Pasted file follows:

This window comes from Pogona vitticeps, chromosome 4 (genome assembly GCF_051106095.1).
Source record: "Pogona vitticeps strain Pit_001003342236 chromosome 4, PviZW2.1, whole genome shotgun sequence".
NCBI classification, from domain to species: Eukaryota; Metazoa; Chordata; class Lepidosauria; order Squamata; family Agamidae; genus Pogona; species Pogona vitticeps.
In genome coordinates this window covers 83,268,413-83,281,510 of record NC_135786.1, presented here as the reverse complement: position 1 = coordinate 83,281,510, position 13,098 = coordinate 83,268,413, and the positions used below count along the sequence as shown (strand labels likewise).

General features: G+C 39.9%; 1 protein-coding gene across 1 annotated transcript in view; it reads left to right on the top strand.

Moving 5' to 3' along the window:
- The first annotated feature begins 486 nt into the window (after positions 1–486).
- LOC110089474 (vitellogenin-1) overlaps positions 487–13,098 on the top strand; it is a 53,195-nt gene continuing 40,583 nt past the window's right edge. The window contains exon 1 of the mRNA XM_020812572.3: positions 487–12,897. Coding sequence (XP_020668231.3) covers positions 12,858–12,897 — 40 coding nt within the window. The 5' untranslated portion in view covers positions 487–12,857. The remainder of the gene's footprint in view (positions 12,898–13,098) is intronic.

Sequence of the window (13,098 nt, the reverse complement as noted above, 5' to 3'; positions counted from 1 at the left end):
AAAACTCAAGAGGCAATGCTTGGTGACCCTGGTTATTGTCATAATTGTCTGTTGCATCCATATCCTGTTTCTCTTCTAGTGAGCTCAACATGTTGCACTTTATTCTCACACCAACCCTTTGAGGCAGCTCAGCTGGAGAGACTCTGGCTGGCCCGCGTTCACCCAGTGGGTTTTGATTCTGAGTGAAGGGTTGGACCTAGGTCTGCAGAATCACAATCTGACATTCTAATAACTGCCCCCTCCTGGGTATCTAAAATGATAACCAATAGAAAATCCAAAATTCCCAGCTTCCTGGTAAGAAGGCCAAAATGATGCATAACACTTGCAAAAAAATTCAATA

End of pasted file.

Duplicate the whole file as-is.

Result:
This window comes from Pogona vitticeps, chromosome 4 (genome assembly GCF_051106095.1).
Source record: "Pogona vitticeps strain Pit_001003342236 chromosome 4, PviZW2.1, whole genome shotgun sequence".
NCBI classification, from domain to species: Eukaryota; Metazoa; Chordata; class Lepidosauria; order Squamata; family Agamidae; genus Pogona; species Pogona vitticeps.
In genome coordinates this window covers 83,268,413-83,281,510 of record NC_135786.1, presented here as the reverse complement: position 1 = coordinate 83,281,510, position 13,098 = coordinate 83,268,413, and the positions used below count along the sequence as shown (strand labels likewise).

General features: G+C 39.9%; 1 protein-coding gene across 1 annotated transcript in view; it reads left to right on the top strand.

Moving 5' to 3' along the window:
- The first annotated feature begins 486 nt into the window (after positions 1–486).
- LOC110089474 (vitellogenin-1) overlaps positions 487–13,098 on the top strand; it is a 53,195-nt gene continuing 40,583 nt past the window's right edge. The window contains exon 1 of the mRNA XM_020812572.3: positions 487–12,897. Coding sequence (XP_020668231.3) covers positions 12,858–12,897 — 40 coding nt within the window. The 5' untranslated portion in view covers positions 487–12,857. The remainder of the gene's footprint in view (positions 12,898–13,098) is intronic.

Sequence of the window (13,098 nt, the reverse complement as noted above, 5' to 3'; positions counted from 1 at the left end):
AAAACTCAAGAGGCAATGCTTGGTGACCCTGGTTATTGTCATAATTGTCTGTTGCATCCATATCCTGTTTCTCTTCTAGTGAGCTCAACATGTTGCACTTTATTCTCACACCAACCCTTTGAGGCAGCTCAGCTGGAGAGACTCTGGCTGGCCCGCGTTCACCCAGTGGGTTTTGATTCTGAGTGAAGGGTTGGACCTAGGTCTGCAGAATCACAATCTGACATTCTAATAACTGCCCCCTCCTGGGTATCTAAAATGATAACCAATAGAAAATCCAAAATTCCCAGCTTCCTGGTAAGAAGGCCAAAATGATGCATAACACTTGCAAAAAAATTCAATA